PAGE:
Poison Ivy: Tincture of one pint black alder bark to one quarter water and one cup olive oil. Wash frequently. A viable and easier alternative is to make a poultice of clay mud.
Sleeplessness: Two raw onions eaten before bed with a healthy portion of bread and butter is said to aid sleep. However, due to the sensitive nature of many stomachs, I would recommend valerian, catnip and peppermint tea as a good substitute.
Sore Throat: A gargle made from black tea with a teaspoon of lavender flowers, a quarter teaspoon salt and a quarter teaspoon vinegar will help reduce pain. An alternative to this is sage tea mixed with honey and lemon.
Stomach Ache: A tea of mint, strawberry leaf, catnip and blackberry with one tablespoon of brandy should ease the stomach. An alternative is brown rice which is pulverized and allowed to stand in warm water for 15 minutes. To this add a dash of sugar, nutmeg and an uqual quantity of boiled mulk is added then drunk. An elixir said to ease sour stomachs is made from two pints of brandy, a half teaspoon of clove, two teaspoons cinnamon, and a pound of blackcurrant. Soak all together for two weeks and aff sugar to taste. Take by the teaspoon
Sty: A used tea bag which is still warm, applied to the sty overnight will help greatly
Toothache: Oils of peppermint and clove mixed with a bit of rum and applied directly to the tooth should ease the pain until you can get to a dentist.
Warts: A wild turnip or slicd potato rubbed on the wart for 3 days and then burried is supposed to be a sure cure. While I cannot say if this actually works, there are many reports to indicate that it does!
Sore Throat Remedies
Fenugreek's soothing mucilage may help relieve sore throat pain, cough, and
minor indigestion. Gently boil 2 teaspoons of bruised seeds per cup of water.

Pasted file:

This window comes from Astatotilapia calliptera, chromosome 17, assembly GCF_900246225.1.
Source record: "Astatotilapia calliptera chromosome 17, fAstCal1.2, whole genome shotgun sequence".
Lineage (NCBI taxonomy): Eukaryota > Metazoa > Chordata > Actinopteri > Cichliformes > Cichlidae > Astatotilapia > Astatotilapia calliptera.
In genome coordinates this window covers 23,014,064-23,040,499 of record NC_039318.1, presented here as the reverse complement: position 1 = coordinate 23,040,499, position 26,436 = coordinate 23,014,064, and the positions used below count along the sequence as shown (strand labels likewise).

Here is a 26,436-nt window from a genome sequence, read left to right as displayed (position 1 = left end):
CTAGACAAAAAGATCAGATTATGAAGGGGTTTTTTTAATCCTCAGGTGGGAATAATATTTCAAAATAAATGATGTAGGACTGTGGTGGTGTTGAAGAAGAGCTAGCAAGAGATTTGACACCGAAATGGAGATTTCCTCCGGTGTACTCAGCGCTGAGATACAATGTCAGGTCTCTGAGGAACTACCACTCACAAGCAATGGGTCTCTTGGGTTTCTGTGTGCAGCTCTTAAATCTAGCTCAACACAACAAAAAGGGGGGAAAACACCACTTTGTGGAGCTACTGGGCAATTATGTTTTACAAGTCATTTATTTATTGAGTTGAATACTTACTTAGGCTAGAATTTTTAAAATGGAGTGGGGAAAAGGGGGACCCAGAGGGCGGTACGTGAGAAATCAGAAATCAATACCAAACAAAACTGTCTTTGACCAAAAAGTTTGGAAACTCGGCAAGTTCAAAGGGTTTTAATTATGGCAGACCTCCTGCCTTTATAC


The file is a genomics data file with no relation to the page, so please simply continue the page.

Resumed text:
Simmer 10 minutes. Drink up to 3 cups a day. To improve the flavor add honey,
lemon, anise, or peppermint. Do not give medicinal preparations to children
under 2, for older children and elderly start with a lower strength
preparation and increase strength if needed.
2 teaspoons of honey, 1 teaspoon fresh lemon juice in 1 cup of boiling water,
drink to relieve sore throat.
Gargle with hot salt water, 1/2 teaspoon salt to 8 ounces of water 4 to 5
times a day.
Suck on Licorice candy made from real licorice or drink a cup of tea by
steeping 1 teaspoon of licorice root in 1 cup of boiling water for 3 minute
**Sore Muscle Liniment**
2 parts dried lobelia
1 part ground dried cayenne
1 part dried wintergreen OR peppermint
16 ounces rubbing alcohol
Combine all ingredients into a clean glass jar with a tight fitting lid.
Place in a cool place out of sunlight. Shake gently everyday. After 14 days,
strain, and discard herbs. Keep liquid in a spray bottle. FOR EXTERNAL USE
ONLY Spray onto affected area and massage into skin.
**Healthy Skin Massage Oil**
1 oz each of the following dried herbs:
Calendula petals, Plantain leaves, Yarrow flowers, Mullein leaves
16-20 ounces extra virgin olive oil
In medium heat proof bowl, pour oil over herbs. Stir well. Place in 150 degree oven for about 4 hours. Check and stir the mixture once an hour. Put cooled oil in small bottles for easy use. Apply to skin and massage as needed.
Some headaches just won't go away no matter what you try. A healing bath may
be just what you need to clear your head.
1/4 teaspoon lavender
1/4 teaspoon chamomile
1/4 teaspoon peppermint
Brew a cup of peppermint or chamomile tea to sip while in the tub. Run a
hot-water bath. Add all the herbs when the bath is full. Breathe the steam in with long, slow breaths and concentrate on relaxing the muscles in your face.
~ Healing Salve for Wounds~
Small injuries to the skin are often unavoidable, because dangers lurk just about everywhere---at home, at work, at play. However, once a small mishap occurs, the right wound treatment can promote the healing process and promptly prevent any infections or compli-cations. One proven healing agent for wounds is a salve containing infused comfrey oil. Comfrey, a medicinal plant with a centuries-old history, contains minerals and allantoin, which inhibit inflammation and promote new cell and tissue growth. A salve with comfrey oil helps heal simple injuries, such as cuts, burns and abrasions. It's also useful for treating sores, eczema and bruises.
Infused Comfrey Oil Salve